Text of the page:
Canadian indie rock giants Arcade Fire have announced their 2014 North American Reflektor Tour. The trek kicks off this coming spring on March 6 in Louisville, KY and runs through the summer. The tour includes several stops in both the U.S. and Canada. Tickets go on-sale on November 22. Arcade Fire are enjoying the recent success of their latest album, Reflektor. Released on September 9, the double-disc effort debuted at #1 on the Billboard Top 200. The band is playing a Christmas show, Not So Silent Night in Oakland, CA on December 7, and touring Australia in January and February 2014. They are also set to play the Primavera Festival in Barcelona, Spain on May 31, 2014.
Arcade Fire quickly rose to prominence with the release of their debt album, Funeral, in 2004. The album garnered massive wide-spread praise from critics and fans alike, and was nominated for a Grammy Award for Best Alternative Music Album. The band opened a handful of shows for U2 on their Vertigo World Tour, and played several festivals in the summer of 2005 including Coachella, Reading and Leeds, and Lollapalooza. In 2007, the band released their sophomore effort, Neon Bible. It debuted at #2 on the Billboard Top 200, and sold over 92,000 copies in it’s first week of sales. The band toured the world, with some North American dates being supported by LCD Soundsystem.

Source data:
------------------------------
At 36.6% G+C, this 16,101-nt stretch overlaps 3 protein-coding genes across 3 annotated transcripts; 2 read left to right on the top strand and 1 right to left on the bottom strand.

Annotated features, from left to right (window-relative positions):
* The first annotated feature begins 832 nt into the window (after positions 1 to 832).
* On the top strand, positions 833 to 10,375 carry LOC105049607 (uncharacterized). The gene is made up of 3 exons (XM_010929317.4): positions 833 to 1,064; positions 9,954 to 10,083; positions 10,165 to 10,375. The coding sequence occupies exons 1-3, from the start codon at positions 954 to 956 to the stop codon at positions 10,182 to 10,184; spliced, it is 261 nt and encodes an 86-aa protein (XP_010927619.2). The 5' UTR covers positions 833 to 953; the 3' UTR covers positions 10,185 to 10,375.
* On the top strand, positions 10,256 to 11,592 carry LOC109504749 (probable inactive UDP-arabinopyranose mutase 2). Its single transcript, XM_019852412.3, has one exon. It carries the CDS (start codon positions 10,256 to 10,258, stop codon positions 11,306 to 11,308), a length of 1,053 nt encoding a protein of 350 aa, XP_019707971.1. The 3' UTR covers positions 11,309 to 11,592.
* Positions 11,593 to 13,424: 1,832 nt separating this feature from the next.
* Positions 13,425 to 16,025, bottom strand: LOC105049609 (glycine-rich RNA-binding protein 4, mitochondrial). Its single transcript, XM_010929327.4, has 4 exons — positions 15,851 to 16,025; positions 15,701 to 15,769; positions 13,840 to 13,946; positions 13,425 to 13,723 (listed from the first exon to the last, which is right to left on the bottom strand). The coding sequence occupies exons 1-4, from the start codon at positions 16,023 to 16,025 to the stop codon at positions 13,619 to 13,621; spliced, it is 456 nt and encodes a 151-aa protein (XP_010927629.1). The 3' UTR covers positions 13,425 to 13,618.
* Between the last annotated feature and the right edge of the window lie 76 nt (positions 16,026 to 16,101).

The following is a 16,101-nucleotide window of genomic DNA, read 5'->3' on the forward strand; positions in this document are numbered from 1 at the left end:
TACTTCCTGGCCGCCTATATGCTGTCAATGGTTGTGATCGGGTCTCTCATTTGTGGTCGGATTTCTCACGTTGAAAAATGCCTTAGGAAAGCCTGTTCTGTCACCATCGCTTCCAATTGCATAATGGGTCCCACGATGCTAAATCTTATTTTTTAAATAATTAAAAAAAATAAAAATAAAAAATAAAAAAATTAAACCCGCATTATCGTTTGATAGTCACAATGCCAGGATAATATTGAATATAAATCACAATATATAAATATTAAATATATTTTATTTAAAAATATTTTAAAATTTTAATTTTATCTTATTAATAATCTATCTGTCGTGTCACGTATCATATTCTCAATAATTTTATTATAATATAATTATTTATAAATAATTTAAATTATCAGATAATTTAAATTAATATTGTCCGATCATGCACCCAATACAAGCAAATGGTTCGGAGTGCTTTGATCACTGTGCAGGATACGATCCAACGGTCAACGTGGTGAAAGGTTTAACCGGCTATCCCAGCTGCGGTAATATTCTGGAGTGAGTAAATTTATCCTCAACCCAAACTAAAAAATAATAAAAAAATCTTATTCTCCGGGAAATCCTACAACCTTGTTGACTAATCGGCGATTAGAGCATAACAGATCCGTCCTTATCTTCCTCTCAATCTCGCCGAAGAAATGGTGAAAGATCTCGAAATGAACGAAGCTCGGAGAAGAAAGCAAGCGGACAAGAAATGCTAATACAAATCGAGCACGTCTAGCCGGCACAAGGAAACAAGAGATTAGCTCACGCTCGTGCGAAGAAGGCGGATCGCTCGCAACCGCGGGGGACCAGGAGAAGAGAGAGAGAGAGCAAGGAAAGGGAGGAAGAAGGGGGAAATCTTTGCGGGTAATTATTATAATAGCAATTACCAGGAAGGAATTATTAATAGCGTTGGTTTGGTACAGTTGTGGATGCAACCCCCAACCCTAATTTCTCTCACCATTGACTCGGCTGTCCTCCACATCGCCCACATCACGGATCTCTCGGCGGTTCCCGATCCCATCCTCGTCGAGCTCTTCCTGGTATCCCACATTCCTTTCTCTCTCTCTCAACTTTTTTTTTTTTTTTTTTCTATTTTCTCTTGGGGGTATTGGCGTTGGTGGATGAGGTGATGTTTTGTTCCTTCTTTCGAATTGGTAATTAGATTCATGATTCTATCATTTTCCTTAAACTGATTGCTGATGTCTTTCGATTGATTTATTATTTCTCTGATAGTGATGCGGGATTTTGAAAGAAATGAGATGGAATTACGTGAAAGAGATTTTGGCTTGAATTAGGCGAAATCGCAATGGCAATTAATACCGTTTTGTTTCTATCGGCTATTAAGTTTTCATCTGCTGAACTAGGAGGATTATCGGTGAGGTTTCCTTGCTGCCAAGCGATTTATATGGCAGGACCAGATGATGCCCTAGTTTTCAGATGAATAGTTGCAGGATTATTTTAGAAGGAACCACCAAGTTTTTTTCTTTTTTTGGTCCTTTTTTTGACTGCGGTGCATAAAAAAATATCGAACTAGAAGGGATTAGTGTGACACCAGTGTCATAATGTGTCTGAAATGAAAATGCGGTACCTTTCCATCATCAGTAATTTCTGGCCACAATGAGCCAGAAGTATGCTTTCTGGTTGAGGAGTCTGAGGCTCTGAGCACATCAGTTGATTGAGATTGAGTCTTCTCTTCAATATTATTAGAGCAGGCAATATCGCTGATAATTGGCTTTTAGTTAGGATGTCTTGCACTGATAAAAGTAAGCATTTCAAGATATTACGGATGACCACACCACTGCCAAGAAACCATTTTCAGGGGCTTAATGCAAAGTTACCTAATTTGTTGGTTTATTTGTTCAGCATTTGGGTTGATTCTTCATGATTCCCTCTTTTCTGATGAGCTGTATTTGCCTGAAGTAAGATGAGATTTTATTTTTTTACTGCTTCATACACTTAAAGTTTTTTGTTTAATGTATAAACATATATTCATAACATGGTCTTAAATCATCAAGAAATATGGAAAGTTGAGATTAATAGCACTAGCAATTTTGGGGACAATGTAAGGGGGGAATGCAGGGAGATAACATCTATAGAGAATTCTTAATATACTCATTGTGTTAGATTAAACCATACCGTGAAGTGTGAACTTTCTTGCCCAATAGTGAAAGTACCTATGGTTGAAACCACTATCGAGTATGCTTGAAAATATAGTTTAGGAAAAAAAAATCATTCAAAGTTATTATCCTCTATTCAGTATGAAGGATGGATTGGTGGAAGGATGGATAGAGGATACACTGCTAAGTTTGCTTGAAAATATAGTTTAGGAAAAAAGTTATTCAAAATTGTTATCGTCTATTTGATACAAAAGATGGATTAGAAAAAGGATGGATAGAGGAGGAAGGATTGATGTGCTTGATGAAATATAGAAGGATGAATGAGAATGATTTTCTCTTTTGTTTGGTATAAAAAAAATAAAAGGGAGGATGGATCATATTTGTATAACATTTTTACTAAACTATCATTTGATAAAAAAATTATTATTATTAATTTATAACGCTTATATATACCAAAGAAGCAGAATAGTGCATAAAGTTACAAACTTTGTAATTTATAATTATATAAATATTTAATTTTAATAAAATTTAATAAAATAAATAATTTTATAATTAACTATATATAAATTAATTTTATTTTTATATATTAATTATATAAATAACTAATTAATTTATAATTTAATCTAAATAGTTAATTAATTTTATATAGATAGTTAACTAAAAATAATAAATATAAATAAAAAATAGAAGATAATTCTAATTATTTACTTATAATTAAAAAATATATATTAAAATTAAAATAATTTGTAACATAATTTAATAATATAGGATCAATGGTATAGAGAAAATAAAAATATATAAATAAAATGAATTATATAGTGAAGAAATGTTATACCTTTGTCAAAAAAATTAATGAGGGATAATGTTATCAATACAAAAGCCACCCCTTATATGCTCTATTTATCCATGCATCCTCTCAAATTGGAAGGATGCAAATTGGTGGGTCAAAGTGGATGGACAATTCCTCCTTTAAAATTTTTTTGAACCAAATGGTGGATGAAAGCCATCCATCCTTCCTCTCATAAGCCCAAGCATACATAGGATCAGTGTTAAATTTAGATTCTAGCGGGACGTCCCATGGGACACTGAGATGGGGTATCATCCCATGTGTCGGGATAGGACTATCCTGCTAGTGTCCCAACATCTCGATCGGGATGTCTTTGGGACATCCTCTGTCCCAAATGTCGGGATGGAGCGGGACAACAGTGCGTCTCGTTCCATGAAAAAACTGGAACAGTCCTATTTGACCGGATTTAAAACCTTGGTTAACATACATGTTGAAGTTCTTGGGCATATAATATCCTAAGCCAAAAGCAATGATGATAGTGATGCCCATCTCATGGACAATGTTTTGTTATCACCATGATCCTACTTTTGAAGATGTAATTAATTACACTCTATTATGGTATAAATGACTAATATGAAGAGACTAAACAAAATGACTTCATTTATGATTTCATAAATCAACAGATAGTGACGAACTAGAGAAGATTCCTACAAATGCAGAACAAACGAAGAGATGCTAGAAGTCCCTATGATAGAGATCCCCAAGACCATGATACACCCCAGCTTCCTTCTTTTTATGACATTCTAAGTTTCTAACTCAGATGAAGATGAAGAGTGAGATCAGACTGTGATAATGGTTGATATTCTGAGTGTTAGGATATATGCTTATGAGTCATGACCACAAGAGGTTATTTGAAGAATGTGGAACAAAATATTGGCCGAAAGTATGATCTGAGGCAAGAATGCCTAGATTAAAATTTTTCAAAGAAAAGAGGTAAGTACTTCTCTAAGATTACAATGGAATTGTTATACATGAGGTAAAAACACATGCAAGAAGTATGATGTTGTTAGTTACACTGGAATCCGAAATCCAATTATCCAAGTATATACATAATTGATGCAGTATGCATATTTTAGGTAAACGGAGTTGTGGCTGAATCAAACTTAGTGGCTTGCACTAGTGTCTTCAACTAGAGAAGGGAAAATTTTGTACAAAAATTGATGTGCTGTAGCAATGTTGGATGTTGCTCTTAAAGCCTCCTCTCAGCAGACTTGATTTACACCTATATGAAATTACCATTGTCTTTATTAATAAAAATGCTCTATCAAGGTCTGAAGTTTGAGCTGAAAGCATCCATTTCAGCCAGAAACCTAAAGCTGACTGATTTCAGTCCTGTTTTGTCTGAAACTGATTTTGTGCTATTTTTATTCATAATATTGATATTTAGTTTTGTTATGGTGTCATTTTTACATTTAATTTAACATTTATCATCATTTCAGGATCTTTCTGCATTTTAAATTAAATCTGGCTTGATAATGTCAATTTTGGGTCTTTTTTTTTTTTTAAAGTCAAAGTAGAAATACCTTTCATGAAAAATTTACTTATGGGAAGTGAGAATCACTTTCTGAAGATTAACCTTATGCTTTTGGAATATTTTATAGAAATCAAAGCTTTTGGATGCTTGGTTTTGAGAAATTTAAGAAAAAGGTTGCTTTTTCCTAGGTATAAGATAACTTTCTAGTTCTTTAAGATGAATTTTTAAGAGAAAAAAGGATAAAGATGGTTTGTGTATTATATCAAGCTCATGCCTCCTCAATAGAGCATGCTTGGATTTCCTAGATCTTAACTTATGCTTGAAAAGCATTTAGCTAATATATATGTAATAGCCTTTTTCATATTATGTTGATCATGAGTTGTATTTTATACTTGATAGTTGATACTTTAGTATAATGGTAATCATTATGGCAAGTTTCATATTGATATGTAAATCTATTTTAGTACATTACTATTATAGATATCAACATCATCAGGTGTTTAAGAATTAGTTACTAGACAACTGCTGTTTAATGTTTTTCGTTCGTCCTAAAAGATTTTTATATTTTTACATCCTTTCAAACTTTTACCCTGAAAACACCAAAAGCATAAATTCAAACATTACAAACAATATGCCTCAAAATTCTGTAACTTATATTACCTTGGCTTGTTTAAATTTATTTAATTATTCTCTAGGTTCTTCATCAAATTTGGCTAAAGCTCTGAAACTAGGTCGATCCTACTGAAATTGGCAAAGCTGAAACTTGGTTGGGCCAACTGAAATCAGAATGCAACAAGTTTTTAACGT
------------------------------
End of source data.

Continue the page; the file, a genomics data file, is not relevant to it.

The year 2010 brought Arcade Fire their greatest success yet with the release of their third album, The Suburbs. The disc debuted at #1 on the Billboard Top 200, and also went #1 in Ireland, Canada, and the U.K. In 2011, the album garnered awards for Album of The Year at the Juno Awards (Canada), Best International Album (BRIT Awards), and Album of The Year at the Grammy Awards. In 2012, Arcade Fire recorded the song “Abraham’s Daughter” for the soundtrack to the blockbuster film, The Hunger Games. The band also contributed original music to the film’s score. The band released their fourth album, Reflektor, in 2013. It gave the band their second-straight #1 debut on the Billboard Top 200. – by Matt Bishop